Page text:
Genetically engineered 'queen' cancer cells.

16 August 2007

Geneticists at the Massachusetts Institute of Technology have developed a new cell culturing medium that does something amazing: It allows human cells to transform into so-called 'queen' cancer cells, cancer cells that reproduce rapidly and produce mutants that become the actual tumours. Think of them as stem cells that specialize in producing cancers as we normally think of them. Not all malignant cells are capable of doing this, most just sit there and use up resources and oxygen and reproduce, but don't actually break off and spread to other parts of the body. This germ line of cells came about as a result of research into cellular suspension culturing media (the liquid that cells grow in while in vitro) for a particular kind of cancer cell that hadn't been successfully cultured before. The cells were transformed into cancer cells through the insertion of a number of genes known to be involved in malignant activity. What wasn't expected was how vigorously the cells would reproduce - mice injected with as few as 100 of the cells succumbed to monsterous cancer growth in mere days.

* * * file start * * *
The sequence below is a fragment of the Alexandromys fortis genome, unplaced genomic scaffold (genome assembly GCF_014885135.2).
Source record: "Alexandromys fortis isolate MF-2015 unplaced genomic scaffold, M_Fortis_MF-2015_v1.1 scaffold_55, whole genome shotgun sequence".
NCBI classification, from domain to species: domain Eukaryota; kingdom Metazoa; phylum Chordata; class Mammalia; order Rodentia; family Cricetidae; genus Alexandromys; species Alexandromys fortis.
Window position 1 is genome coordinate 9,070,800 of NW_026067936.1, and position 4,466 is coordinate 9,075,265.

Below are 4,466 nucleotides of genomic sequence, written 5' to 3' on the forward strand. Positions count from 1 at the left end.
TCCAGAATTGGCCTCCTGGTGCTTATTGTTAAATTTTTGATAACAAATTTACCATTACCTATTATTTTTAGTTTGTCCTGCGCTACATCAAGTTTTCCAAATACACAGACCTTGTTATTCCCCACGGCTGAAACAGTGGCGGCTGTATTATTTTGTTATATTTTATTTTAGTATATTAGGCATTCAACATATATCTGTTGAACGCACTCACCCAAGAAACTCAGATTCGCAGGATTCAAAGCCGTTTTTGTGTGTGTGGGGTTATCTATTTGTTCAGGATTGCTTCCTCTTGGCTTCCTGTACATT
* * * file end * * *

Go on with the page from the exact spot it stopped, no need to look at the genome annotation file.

The implications for genetic engineering and hybridoma research (there's an awesome page about this field of genetics over here at the Rochester Institute of Technology) are fantastic: Now there can be other germ lines of cells that can be worked with using standard bioengineering techniques. Of course, saying that isn't to denigrate research into finding cures for cancer as a whole: These cells can give medical science insight into how tumors develop, how they spread, how they utilize resources, and how they grow, all while in the lab. This is an unprecedented opportunity to develop new treatments for cancer in humans, and perhaps find ways of hacking old ones to work on different sorts of cancers.